I should emphasise at this point that I never have, and never will, seek sexual liaisons with anyone other than Mrs Jones. But, to repeat an old adage, there’s no harm in looking. And now, when I look – in the street, pub, or on Naughty America TV – my taste is evolving in the direction of a mature spruce with more concentric rings around the trunk.



A real woman should not own a sculpted, porcelain-like, body. And boob jobs are a definite no-no; when on the move, and unsupported, breasts should not remain firm and static in their silicon straitjacket but should swing, independently of each other, like two pendulous orbs frantically striving to get as far away from each other as possible. A lipid cushion around the girth and buttocks never fails to please a heterosexual, middle-aged male, being more rewarding to touch and warmer to snuggle against in the cold of night.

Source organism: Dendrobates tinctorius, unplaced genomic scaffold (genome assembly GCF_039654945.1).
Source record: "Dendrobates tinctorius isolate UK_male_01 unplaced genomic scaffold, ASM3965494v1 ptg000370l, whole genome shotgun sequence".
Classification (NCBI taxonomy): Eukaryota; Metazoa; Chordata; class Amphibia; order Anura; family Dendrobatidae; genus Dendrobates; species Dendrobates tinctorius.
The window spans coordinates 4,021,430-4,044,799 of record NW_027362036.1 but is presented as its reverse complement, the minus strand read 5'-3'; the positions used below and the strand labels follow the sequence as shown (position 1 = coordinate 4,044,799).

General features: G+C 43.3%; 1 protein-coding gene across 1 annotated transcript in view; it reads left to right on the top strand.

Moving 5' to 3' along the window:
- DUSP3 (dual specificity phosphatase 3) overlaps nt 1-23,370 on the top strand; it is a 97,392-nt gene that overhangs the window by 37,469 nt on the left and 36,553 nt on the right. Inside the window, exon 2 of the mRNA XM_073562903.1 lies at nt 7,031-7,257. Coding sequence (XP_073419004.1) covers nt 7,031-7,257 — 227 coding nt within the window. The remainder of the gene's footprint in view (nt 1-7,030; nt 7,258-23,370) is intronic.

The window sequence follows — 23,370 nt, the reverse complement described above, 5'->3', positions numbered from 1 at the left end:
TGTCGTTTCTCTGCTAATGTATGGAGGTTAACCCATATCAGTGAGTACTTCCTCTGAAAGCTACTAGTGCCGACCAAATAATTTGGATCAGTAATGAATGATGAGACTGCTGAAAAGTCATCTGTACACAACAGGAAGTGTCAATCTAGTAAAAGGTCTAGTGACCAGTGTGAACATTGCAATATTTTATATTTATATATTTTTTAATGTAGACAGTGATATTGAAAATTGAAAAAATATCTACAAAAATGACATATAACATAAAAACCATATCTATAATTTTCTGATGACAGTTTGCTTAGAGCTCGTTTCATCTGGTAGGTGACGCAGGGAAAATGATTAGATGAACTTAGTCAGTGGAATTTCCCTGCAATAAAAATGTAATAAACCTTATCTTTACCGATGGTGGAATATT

Is there a finer sight than a mature, voluptuous lady – naked as the day she was born – wobbling in your direction? (Sweet baby Jesus, I’m going all unnecessary at the thought).



So if you are an 80 year-old mother of a daughter, and see me approaching, I suggest you lock her away for her own safety. Indeed, you might wish to take cover yourself as, when I think about it, isn’t there something weirdly alluring about dentures, wrinkles and arthritic limbs.       





** Alas, Mrs Jones refused to pose for the photograph - women, eh; I'll never understand them - so I had to import one courtesy of  stockimages at FreeDigitalPhotos.net. **


Saturday, 15 October 2016

Squeegee and bum cheeks






It is often said that when you live with the same person over many years you grow more and more alike. In our house this phenomenon is most apparent in regards to our newly-fitted shower cubicle.